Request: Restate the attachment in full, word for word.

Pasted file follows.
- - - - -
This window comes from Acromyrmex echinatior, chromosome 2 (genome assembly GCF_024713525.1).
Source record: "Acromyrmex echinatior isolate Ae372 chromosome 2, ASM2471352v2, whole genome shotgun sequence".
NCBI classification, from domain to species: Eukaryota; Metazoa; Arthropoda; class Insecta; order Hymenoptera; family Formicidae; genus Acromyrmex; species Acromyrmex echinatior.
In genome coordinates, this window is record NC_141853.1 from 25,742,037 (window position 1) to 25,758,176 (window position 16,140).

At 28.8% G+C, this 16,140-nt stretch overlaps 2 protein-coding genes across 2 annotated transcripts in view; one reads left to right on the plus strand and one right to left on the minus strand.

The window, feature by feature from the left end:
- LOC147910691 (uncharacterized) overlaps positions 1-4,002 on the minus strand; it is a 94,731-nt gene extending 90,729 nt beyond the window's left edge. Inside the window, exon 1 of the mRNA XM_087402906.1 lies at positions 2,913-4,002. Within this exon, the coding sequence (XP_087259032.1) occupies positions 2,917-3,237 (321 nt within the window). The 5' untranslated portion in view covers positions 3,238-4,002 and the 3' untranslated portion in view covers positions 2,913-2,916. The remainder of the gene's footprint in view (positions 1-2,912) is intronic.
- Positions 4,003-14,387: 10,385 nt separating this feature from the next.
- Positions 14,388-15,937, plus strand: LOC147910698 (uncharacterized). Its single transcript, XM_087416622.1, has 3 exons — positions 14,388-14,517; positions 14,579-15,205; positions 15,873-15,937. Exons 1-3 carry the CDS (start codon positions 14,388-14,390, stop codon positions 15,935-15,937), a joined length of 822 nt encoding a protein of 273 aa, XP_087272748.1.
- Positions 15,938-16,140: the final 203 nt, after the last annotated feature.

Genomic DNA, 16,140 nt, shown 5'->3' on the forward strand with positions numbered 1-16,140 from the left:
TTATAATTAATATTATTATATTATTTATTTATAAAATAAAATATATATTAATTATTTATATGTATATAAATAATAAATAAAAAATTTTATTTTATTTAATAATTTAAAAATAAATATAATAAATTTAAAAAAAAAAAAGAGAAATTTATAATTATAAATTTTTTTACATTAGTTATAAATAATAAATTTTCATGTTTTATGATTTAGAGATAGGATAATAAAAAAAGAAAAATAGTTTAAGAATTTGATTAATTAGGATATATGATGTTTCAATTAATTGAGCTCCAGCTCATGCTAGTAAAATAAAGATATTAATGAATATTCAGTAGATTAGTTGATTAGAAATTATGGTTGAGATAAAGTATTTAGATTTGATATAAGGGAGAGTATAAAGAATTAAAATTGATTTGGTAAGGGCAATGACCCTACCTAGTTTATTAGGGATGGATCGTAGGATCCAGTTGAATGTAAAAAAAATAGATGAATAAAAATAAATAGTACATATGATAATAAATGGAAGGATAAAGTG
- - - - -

This window comes from Acromyrmex echinatior, chromosome 2 (genome assembly GCF_024713525.1).
Source record: "Acromyrmex echinatior isolate Ae372 chromosome 2, ASM2471352v2, whole genome shotgun sequence".
NCBI classification, from domain to species: Eukaryota; Metazoa; Arthropoda; class Insecta; order Hymenoptera; family Formicidae; genus Acromyrmex; species Acromyrmex echinatior.
In genome coordinates, this window is record NC_141853.1 from 25,742,037 (window position 1) to 25,758,176 (window position 16,140).

At 28.8% G+C, this 16,140-nt stretch overlaps 2 protein-coding genes across 2 annotated transcripts in view; one reads left to right on the plus strand and one right to left on the minus strand.

The window, feature by feature from the left end:
- LOC147910691 (uncharacterized) overlaps positions 1-4,002 on the minus strand; it is a 94,731-nt gene extending 90,729 nt beyond the window's left edge. Inside the window, exon 1 of the mRNA XM_087402906.1 lies at positions 2,913-4,002. Within this exon, the coding sequence (XP_087259032.1) occupies positions 2,917-3,237 (321 nt within the window). The 5' untranslated portion in view covers positions 3,238-4,002 and the 3' untranslated portion in view covers positions 2,913-2,916. The remainder of the gene's footprint in view (positions 1-2,912) is intronic.
- Positions 4,003-14,387: 10,385 nt separating this feature from the next.
- Positions 14,388-15,937, plus strand: LOC147910698 (uncharacterized). Its single transcript, XM_087416622.1, has 3 exons — positions 14,388-14,517; positions 14,579-15,205; positions 15,873-15,937. Exons 1-3 carry the CDS (start codon positions 14,388-14,390, stop codon positions 15,935-15,937), a joined length of 822 nt encoding a protein of 273 aa, XP_087272748.1.
- Positions 15,938-16,140: the final 203 nt, after the last annotated feature.

Genomic DNA, 16,140 nt, shown 5'->3' on the forward strand with positions numbered 1-16,140 from the left:
TTATAATTAATATTATTATATTATTTATTTATAAAATAAAATATATATTAATTATTTATATGTATATAAATAATAAATAAAAAATTTTATTTTATTTAATAATTTAAAAATAAATATAATAAATTTAAAAAAAAAAAAGAGAAATTTATAATTATAAATTTTTTTACATTAGTTATAAATAATAAATTTTCATGTTTTATGATTTAGAGATAGGATAATAAAAAAAGAAAAATAGTTTAAGAATTTGATTAATTAGGATATATGATGTTTCAATTAATTGAGCTCCAGCTCATGCTAGTAAAATAAAGATATTAATGAATATTCAGTAGATTAGTTGATTAGAAATTATGGTTGAGATAAAGTATTTAGATTTGATATAAGGGAGAGTATAAAGAATTAAAATTGATTTGGTAAGGGCAATGACCCTACCTAGTTTATTAGGGATGGATCGTAGGATCCAGTTGAATGTAAAAAAAATAGATGAATAAAAATAAATAGTACATATGATAATAAATGGAAGGATAAAGTG